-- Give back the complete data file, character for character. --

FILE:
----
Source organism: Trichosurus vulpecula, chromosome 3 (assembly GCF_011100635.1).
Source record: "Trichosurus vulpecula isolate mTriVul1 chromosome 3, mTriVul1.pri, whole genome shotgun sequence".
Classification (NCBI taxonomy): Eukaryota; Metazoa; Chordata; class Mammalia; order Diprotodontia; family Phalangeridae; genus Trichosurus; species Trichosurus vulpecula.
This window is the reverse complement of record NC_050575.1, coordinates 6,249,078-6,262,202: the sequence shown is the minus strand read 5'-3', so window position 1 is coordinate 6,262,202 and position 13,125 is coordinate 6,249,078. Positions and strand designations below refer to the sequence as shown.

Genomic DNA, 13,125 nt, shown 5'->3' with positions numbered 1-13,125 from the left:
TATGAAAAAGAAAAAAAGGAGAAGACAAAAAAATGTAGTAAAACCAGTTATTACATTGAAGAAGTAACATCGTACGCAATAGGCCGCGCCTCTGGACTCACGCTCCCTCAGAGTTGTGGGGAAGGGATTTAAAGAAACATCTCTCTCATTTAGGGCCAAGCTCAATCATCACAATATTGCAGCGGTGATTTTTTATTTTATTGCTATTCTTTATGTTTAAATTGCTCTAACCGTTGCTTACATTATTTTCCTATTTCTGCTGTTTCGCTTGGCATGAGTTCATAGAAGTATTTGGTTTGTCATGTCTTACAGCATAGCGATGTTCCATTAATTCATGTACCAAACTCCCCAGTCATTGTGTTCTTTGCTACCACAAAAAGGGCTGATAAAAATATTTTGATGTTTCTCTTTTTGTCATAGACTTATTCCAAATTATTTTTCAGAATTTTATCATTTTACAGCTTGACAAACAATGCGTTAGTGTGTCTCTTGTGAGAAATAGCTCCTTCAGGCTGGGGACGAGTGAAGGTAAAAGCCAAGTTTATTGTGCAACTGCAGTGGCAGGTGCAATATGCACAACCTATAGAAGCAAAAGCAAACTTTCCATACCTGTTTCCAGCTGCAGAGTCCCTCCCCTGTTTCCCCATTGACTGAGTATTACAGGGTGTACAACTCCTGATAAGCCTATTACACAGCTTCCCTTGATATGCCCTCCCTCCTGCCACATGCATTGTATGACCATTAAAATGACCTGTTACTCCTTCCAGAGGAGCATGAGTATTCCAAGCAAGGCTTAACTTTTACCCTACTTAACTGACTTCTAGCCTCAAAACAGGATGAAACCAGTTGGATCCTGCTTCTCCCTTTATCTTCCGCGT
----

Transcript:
Source organism: Trichosurus vulpecula, chromosome 3 (assembly GCF_011100635.1).
Source record: "Trichosurus vulpecula isolate mTriVul1 chromosome 3, mTriVul1.pri, whole genome shotgun sequence".
Classification (NCBI taxonomy): Eukaryota; Metazoa; Chordata; class Mammalia; order Diprotodontia; family Phalangeridae; genus Trichosurus; species Trichosurus vulpecula.
This window is the reverse complement of record NC_050575.1, coordinates 6,249,078-6,262,202: the sequence shown is the minus strand read 5'-3', so window position 1 is coordinate 6,262,202 and position 13,125 is coordinate 6,249,078. Positions and strand designations below refer to the sequence as shown.

Genomic DNA, 13,125 nt, shown 5'->3' with positions numbered 1-13,125 from the left:
TATGAAAAAGAAAAAAAGGAGAAGACAAAAAAATGTAGTAAAACCAGTTATTACATTGAAGAAGTAACATCGTACGCAATAGGCCGCGCCTCTGGACTCACGCTCCCTCAGAGTTGTGGGGAAGGGATTTAAAGAAACATCTCTCTCATTTAGGGCCAAGCTCAATCATCACAATATTGCAGCGGTGATTTTTTATTTTATTGCTATTCTTTATGTTTAAATTGCTCTAACCGTTGCTTACATTATTTTCCTATTTCTGCTGTTTCGCTTGGCATGAGTTCATAGAAGTATTTGGTTTGTCATGTCTTACAGCATAGCGATGTTCCATTAATTCATGTACCAAACTCCCCAGTCATTGTGTTCTTTGCTACCACAAAAAGGGCTGATAAAAATATTTTGATGTTTCTCTTTTTGTCATAGACTTATTCCAAATTATTTTTCAGAATTTTATCATTTTACAGCTTGACAAACAATGCGTTAGTGTGTCTCTTGTGAGAAATAGCTCCTTCAGGCTGGGGACGAGTGAAGGTAAAAGCCAAGTTTATTGTGCAACTGCAGTGGCAGGTGCAATATGCACAACCTATAGAAGCAAAAGCAAACTTTCCATACCTGTTTCCAGCTGCAGAGTCCCTCCCCTGTTTCCCCATTGACTGAGTATTACAGGGTGTACAACTCCTGATAAGCCTATTACACAGCTTCCCTTGATATGCCCTCCCTCCTGCCACATGCATTGTATGACCATTAAAATGACCTGTTACTCCTTCCAGAGGAGCATGAGTATTCCAAGCAAGGCTTAACTTTTACCCTACTTAACTGACTTCTAGCCTCAAAACAGGATGAAACCAGTTGGATCCTGCTTCTCCCTTTATCTTCCGCGT